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Evaluating information


Once you've found some interesting sources to use in your research, it's important that you evaluate each of them. This means deciding whether they're trustworthy, reliable and of good enough quality for an academic assignment. The questions in the tabs below will help you to determine whether a source should be considered trustworthy:

What should you look out for?

Who are the authors? Individuals? Experts? Companies?

Who published it?

Why is this important?

Look out for bias and opinion pieces e.g. a pharmaceutical company publishing research that says their new drug is effective.

What should you look out for?

What is the information?

Is it useful to your project?

Why is this important?

It needs to relate to your question – try to keep a focus on the question not just the general topic.

What should you look out for?

When was it published? Recent? Dated?

Why is this important?

Often you will need the most current information to answer your question.

What should you look out for?

Where did you find the information: website, blog, book, journal or database?

Where was the research conducted?

Why is this important?

Always try to get your information from reputable sources e.g. textbooks, journals. Research conduced in other countries may not always be relevant.

What should you look out for?

How was the research conducted?

Is it representative?

How can you use it to answer your need?

Why is this important?

If it’s a piece of research, how did they conduct it? Were the method and sample size appropriate and representative?

Will it support points you are making?

What should you look out for?

Why was it written?

What are the motivations behind it?

Why is this important?

Look out for bias – see also ‘Who?’

Making sense of academic sources

Academic literature takes many forms. What constitute scholarly sources of information, and how do we choose between them? In this, the first of our "Let's get critical" critical reading theme, we get to grips with the principles of evaluating information and work out how to determine their suitability.

Powerful arguments with referencing

Referencing is an important part of academic writing. In this session we look at the principles of properly citing other people's work, and we do this by editing a resource with which we are all familiar: Wikipedia. We look at the basics of editing Wikipedia, and we try to add some much-needed citations by evaluating information from appropriately credible sources.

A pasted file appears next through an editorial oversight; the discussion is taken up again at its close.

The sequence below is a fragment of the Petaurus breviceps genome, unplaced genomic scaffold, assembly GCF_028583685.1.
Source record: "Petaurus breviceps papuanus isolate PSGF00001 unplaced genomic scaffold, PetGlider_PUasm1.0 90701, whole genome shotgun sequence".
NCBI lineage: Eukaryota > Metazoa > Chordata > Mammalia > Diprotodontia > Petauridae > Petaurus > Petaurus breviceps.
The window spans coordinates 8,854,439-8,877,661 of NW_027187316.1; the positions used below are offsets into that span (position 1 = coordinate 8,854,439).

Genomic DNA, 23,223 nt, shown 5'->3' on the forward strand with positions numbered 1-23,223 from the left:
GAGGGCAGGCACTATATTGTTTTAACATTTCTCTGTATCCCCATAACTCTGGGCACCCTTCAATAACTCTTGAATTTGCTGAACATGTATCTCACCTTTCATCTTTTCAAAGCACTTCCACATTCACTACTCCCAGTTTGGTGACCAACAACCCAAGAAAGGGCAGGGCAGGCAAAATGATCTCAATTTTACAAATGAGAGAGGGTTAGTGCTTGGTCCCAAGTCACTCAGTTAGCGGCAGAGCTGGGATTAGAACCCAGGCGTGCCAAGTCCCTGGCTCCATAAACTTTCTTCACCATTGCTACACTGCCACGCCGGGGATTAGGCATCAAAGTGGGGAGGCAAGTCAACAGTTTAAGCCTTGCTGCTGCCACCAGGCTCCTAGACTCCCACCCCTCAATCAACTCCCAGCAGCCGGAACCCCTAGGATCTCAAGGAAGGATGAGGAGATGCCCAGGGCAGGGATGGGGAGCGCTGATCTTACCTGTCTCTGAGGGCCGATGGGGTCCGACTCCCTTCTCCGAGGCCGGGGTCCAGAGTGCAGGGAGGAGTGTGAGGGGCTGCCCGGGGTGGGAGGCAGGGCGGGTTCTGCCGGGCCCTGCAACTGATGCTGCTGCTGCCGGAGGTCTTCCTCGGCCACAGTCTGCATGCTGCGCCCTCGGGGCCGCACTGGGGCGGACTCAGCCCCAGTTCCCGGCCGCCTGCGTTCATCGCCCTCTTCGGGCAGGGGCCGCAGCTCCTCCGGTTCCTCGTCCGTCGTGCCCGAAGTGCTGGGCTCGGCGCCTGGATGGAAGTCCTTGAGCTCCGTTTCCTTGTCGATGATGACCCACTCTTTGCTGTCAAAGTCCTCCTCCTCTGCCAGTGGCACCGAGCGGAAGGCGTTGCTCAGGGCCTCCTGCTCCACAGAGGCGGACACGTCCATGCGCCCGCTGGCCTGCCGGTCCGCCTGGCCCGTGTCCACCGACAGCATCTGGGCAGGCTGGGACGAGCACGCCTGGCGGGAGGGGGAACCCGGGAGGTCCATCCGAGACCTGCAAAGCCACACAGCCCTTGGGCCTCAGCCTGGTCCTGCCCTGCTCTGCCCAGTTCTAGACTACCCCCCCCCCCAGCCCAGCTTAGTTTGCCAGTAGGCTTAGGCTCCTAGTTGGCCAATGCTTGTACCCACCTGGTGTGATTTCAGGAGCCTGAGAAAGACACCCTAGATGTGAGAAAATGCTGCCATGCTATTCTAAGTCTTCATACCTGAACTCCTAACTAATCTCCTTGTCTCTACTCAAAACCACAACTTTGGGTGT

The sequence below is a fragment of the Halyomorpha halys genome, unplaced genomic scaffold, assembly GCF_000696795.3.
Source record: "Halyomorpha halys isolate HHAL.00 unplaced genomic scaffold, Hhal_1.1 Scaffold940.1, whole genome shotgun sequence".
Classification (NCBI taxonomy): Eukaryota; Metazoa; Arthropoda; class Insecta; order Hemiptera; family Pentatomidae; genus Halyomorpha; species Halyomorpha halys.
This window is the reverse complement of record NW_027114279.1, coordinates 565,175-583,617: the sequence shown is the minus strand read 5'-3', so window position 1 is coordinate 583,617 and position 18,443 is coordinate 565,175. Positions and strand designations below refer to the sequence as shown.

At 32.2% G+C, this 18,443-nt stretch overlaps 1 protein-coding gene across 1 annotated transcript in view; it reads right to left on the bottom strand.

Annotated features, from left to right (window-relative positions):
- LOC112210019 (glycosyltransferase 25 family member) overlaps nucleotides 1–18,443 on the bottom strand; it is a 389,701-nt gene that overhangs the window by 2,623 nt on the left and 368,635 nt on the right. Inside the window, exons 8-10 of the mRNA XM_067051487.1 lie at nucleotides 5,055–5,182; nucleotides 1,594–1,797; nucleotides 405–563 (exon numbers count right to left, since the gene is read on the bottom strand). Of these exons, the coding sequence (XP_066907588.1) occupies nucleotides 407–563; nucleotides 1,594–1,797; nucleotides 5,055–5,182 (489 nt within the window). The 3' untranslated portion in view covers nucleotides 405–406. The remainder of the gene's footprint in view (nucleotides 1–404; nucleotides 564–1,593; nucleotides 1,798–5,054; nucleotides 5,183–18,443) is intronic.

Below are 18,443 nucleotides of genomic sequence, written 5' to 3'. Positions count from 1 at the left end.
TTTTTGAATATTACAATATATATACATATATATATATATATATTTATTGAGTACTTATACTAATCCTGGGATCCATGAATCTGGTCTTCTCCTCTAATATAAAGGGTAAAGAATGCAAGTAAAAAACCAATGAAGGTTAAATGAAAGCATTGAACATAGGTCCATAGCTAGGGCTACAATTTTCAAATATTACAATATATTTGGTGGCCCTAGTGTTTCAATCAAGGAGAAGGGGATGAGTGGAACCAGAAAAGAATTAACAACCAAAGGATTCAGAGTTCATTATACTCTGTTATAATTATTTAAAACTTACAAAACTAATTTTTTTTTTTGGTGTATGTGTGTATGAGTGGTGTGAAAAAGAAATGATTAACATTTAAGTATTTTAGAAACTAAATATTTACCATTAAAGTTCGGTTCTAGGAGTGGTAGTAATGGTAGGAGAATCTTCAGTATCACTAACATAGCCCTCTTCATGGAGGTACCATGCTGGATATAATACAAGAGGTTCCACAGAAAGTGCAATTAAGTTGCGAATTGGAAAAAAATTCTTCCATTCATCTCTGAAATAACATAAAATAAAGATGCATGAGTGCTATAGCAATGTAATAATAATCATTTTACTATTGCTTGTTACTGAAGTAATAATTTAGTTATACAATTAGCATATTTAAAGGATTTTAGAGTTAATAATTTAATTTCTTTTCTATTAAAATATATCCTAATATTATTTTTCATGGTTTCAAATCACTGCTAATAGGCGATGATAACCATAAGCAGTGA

FAKE NEWS! Fact-checking in a post-truth world

We set out some lie-detection tips and look at how you can determine the reliability of the things you find on the internet.

Something I saw on the internet...

There's a lot of rubbish online. There's a lot of rubbish published more generally, for that matter. "Something I heard in the pub" is probably not a good indicator of credibility. The same has become true of "something I saw on the internet". In what is still a relatively new medium, the codes and signifiers of what constitutes a reputable source are still somewhat muddy, which is in part why fake news stories have been able to outperform mainstream media in terms of Facebook shares. Such 'fake news' can take many forms:

  • satire or parody - no intention to cause harm but has potential to fool
  • false connection - when headlines, visuals or captions don’t support the content
  • misleading content - misleading use of information to frame an issue or an individual
  • false content - when genuine content is shared with false contextual information
  • imposter content - when genuine sources are impersonated
  • manipulated content - when genuine information or imagery is manipulated to deceive
  • fabricated content - new content is 100% false, designed to deceive and do harm

Take a look at the IFLA's guide to spotting fake news, and have a go for yourself on the Factitious game, below:

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